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Dr. Deb
Dr. Deb, Dog Veterinarian
Category: Dog
Satisfied Customers: 10861
Experience:  I have been a practicing veterinarian for over 30 years.
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I have a 15 year old cross ***** *****. He has arthritis

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I have a 15 year old cross ***** *****.
He has arthritis in his back legs and a stomach tumor.
His vet has put him on steroids, which he has been on for the past 3-4 weeks.
He is starting to go off his food again and panting very heavily.
I don't know if its because he is in pain or cooling down?
Is the best thing to have him put to sleep, only i'm finding it very difficult to do this.
We lost his twin sister last year (2014) and that still hurts.
Please advise.
Hello, I'm Dr. Deb and will do my best to help you today.
This is obviously a really tough situation since the loss of his twin sister still causes such heart break for you and your family.
Panting can be associated with pain but there are other explanations as well:
Aging changes since older dogs don't oxygenate well.
Senility issues
Warm temperatures since dogs don't sweat and this is how they eliminate excessive heat build up in their bodies.
Other systemic diseases such as Cushing's Disease.
Side effects from drugs such as steroids (although I would have expected him to pant before now).
If he were just panting and this were his only symptom, then I might not be as concerned but if he's starting to show disinterest in food, then it's possible that his stomach mass is responsible or his arthritis is bothering him.
As to whether or not it's time to let him go, there isn't always a clear cut answer to this question in every case, unfortunately.
For me, it comes down to quality of life issues; this is the priority although often this is very subjective between individuals.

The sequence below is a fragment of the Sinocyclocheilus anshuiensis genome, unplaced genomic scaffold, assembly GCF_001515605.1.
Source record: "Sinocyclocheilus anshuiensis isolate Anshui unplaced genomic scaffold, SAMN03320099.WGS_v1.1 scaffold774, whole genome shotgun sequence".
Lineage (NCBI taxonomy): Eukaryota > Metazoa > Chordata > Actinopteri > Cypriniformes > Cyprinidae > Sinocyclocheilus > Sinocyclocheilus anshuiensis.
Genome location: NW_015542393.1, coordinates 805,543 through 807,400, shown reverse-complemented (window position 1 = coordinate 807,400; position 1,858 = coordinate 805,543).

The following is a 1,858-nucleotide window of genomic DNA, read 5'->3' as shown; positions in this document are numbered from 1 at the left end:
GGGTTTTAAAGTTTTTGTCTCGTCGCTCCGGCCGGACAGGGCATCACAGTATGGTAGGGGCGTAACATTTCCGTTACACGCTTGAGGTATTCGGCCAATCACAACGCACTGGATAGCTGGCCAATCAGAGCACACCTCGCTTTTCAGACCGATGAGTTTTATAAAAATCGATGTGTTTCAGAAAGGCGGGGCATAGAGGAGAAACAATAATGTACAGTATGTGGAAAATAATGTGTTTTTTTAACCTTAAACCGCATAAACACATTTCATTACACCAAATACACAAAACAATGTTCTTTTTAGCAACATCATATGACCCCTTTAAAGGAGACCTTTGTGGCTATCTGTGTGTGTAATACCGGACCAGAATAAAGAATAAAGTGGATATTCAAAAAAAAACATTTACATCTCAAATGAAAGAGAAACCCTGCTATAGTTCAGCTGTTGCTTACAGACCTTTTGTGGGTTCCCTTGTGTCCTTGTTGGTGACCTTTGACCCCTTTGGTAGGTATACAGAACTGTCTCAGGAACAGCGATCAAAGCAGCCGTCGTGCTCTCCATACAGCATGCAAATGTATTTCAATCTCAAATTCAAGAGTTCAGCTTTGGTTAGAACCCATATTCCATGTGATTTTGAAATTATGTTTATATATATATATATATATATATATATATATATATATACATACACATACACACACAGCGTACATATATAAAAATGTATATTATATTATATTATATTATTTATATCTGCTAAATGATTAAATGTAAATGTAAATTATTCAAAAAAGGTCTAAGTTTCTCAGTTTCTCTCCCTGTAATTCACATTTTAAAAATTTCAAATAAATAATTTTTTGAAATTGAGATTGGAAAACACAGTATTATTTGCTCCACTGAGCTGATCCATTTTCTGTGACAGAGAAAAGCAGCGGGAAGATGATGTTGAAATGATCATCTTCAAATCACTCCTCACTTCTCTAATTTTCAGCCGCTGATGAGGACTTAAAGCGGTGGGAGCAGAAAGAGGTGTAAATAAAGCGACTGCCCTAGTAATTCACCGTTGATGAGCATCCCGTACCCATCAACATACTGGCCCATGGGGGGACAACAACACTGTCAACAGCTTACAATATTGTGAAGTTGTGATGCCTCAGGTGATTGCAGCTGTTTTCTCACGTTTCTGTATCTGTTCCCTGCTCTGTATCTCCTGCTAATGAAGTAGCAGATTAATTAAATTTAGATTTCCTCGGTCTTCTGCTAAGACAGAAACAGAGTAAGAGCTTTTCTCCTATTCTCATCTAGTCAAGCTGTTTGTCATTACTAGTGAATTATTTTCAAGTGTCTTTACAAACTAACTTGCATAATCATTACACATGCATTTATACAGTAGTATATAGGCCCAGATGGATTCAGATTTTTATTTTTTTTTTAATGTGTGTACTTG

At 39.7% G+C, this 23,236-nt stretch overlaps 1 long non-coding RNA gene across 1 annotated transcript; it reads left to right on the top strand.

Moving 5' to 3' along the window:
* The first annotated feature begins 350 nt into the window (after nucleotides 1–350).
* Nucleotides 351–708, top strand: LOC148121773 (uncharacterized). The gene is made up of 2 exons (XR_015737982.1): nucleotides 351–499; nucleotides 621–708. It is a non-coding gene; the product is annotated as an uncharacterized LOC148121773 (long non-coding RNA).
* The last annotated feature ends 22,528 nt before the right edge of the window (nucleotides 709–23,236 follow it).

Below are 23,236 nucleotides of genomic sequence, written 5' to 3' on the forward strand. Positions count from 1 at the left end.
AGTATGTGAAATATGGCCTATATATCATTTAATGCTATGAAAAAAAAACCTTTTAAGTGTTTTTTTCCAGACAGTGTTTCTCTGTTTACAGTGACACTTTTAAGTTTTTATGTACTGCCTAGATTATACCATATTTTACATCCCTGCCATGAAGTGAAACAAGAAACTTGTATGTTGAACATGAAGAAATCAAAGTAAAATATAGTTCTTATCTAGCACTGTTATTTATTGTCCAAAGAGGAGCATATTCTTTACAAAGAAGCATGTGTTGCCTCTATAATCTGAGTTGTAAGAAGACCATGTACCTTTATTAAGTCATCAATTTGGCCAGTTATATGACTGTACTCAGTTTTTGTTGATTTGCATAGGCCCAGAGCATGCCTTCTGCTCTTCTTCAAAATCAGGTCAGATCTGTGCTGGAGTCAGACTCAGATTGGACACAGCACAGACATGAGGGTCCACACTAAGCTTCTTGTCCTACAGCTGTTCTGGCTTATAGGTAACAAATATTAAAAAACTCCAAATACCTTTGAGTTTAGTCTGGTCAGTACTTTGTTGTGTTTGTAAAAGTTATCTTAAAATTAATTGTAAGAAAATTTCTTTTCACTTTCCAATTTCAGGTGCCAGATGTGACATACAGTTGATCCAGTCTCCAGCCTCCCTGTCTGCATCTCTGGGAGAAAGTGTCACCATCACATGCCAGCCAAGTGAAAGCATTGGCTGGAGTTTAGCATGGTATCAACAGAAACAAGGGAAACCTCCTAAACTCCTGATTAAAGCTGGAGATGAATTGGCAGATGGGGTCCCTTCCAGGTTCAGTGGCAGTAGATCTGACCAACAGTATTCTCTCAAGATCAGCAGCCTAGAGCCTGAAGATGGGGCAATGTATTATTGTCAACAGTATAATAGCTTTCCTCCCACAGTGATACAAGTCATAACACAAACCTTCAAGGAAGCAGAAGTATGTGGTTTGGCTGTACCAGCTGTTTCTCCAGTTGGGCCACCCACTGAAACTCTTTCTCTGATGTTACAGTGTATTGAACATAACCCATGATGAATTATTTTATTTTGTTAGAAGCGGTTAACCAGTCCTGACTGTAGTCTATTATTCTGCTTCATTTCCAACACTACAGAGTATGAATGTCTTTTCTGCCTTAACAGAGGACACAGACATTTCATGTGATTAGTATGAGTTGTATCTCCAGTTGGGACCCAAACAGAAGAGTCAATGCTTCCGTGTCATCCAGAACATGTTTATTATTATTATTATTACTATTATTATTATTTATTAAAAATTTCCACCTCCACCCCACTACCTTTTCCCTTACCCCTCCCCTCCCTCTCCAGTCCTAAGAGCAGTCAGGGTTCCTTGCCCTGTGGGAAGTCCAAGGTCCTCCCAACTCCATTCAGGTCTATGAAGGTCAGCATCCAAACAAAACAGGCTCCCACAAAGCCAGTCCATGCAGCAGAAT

When contemplating this decision, I ask my owners to consider the following questions:
1. Does your pet have more good days than bad ones? Sometimes it helps to keep track of them on the calendar.
2. Do they still enjoy doing the things they used to enjoy doing (even if for shorter periods of time) or are they too painful, tired or weak to do so?
3. What is their attitude like? Are they lethargic/depressed or upbeat and enjoying interaction with the family?
I find that if you can answer these questions honestly and objectively, then it often helps make this difficult decision.
My personal opinion is that it's best to let our pets go before they deteriorate too far, while there's still some dignity to their lives but this is only my personal opinion. For me, quality of life trumps quantity.
However, having said all of the above, if you're not comfortable with saying good-bye just yet, then I do have a few additional treatment options which you might discuss with your vet:
1. Pain medication such as Tramadol or Gabapentin regardless of whether his symptoms are primarily related to his arthritis or stomach mass.
Most dogs tolerate these drugs very well and they can provide much needed relief.
2. Appetite stimulants such as Mirtazapine which may help to stimulate him to eat.
3. Cerenia which is a drug with anti-vomiting properties as well as appetite stimulant ones. Even though he may not be actively vomiting, he may feel nauseous which is why he may have decreased interest in eating.
This drug is available as an injection or in a pill form.
4. I could suggest supplements which might be of benefit for his arthritis (if he's not already taking them), but response isn't typically seen for several weeks once they're started. I suspect you're looking for more of an immediate reaction.
I'm not certain that it's time to make any final decisions just yet if his quality of life is still good; if he were my dog or my case, I'd want to pursue additional medical options before coming to that decision.
I hope this helps and provides additional options for you to consider. Deb
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